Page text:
Sunday, March 2, 2008
Peru Surgery Trip
As some of may have heard I recently spent 10 days in Peru on a humanitarian trip with a group called The Hope Alliance. This is a great charity group that organizes medical trips for many different areas, but does a lot of things in Peru. We went to the south end of Peru and worked first in the town of Nazca and Palpa. The area is specifically known for the Nazca lines, which are large figures that they made in the stone and dirt (as big as a football field in some cases) and because it never rains in these areas these figures have lasted centuries. They are so large that you can really only appreciate them by flying over them.
The conditions for surgery were much more primitive then we are used to in the states. We had to operate at about 85+ degrees and the humidity was 80% usually. When we had a full day of surgery I couldn't drink enough to stay hydrated and we would have have nurses wipe our forehead so we didn't drip sweat into our operating field.
This is was a pretty typical O.R. Room.
This was one of the wounds we treated. I will let you count toes here.
We had an anesthesiologist that didn't show up one morning and so while we waited one of the local tour guides said there was some Incan ruins and mummies in the back of this persons house. These were heads of people who had been beheaded and then they would bring there heads back as proof they killed them. It was a little creepy to say the least.
This picture was hanging in every operating room that we did surgery. I thought this was an awesome poster, and you can always use a little divine intervention in the O.R.
This little guy was in the hospital for pneumonia and I gave him one of the blankets Juli made and set me with.
This sign was at the entrance of one the hospitals we operated at. In case you were wondering how to avoid getting TB.
On our trip we were mainly there to do surgeries, but one day we went to a small village where the only doctor had left and so we ran a clinic. We were supposed to see 4-5 of the sickest patients in the area, and when we got there we had 200 people lined up at the door. I think we saw around 130 patients. It was CRAZY!!!!!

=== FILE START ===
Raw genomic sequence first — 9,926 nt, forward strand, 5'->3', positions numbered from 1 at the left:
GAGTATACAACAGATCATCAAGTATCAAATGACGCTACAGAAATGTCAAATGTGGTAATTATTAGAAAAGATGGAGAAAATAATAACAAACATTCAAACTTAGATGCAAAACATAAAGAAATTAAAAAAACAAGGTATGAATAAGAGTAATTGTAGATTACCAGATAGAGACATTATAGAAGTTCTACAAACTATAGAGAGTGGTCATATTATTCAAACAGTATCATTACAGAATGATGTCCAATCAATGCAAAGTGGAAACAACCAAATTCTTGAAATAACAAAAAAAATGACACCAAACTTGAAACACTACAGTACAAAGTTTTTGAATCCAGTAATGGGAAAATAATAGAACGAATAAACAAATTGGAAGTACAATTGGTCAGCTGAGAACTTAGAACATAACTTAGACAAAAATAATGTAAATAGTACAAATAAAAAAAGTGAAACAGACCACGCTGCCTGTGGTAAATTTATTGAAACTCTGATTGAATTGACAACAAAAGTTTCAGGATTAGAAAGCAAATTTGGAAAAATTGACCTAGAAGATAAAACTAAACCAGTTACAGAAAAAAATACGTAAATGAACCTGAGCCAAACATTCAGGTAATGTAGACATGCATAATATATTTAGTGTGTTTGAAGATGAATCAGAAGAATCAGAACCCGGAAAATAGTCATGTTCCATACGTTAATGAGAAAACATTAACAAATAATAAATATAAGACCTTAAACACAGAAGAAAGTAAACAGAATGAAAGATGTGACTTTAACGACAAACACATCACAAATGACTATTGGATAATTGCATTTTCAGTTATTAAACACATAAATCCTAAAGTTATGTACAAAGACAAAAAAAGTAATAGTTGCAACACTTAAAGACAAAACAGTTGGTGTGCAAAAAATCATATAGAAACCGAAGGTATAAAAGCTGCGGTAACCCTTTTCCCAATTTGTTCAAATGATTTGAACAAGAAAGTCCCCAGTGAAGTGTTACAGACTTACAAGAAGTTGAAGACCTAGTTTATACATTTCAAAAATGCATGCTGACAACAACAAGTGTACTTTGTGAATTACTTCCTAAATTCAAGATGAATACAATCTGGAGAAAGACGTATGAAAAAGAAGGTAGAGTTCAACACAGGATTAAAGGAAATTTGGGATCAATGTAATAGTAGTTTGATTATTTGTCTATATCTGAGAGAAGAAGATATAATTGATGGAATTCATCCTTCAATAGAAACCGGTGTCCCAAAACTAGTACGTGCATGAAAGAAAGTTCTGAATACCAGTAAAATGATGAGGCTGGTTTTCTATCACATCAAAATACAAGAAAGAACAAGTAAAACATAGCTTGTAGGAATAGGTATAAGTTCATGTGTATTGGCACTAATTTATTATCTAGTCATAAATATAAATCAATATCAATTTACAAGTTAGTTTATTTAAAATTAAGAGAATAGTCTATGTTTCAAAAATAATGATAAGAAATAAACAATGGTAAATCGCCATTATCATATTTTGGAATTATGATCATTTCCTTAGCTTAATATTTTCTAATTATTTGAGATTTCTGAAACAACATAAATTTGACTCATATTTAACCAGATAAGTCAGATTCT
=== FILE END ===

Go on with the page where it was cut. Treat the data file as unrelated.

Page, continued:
The first 5 days of our trip we worked and did surgeries. The last three days we traveled and saw some of the sites. This a church built by the Spanish who came and conquered the Incans. The thing that was weird was inside of this church their were walls and portions of the old Incan temples and they built right on top of them.This was inside. You can see the precision with which they built. There is no mortar between these stones. They just line up perfectly.
This stone was estimated at 120 tons and all the stones were moved from a quarry that was miles away.
We went directly from Nazca which is around sea level to Cuzco that is over 11000 feet elevation. I took the picture of the New balance sign for my Dad who may as well own stock in the company because that is the only kind of shoe he runs in.
These pictures were from a place called the Sacred Valley near Cusco. On the right if you look close there our tombs in the side of the mountain. It was incredible to see where the Incas lived the valley was miles below, and they would build their homes at the top of the mountains. Anywhere they built there were hundreds of the terraces shown on the left that they would plant crops on.
Here is a few people in their traditional dress. The thing you found out very quick with them is that every time you took their picture they wanted money.
These next few pics our from Machu Picchu. This place was so amazing. It was like walking onto a city that had been frozen in time. It was a very surreal feeling, and one I believe you can only truly experience by going (which I would HIGHLY recommend).
We did a hike on a mountain adjacent to Machu Picchu and on this hike we hiked nothing but stairs and ladders for 2 hours straight. One of the ladders we went up was 120 rungs long. Most of this trip all you could see was the jungle until you got to the very top and walked out on a ledge and this was our view. The hike up was a killer, but it was real scary coming down with legs that shook like a leaf (2hrs of the stair stepper at 10,000 feet will do that), and having thousand foot drop offs around you.
Needless to say the trip was incredible. Both the touring portion and the medical side of things were something I will always remember. I have so many more pictures (and stories) and so if you want to see or hear more come on over.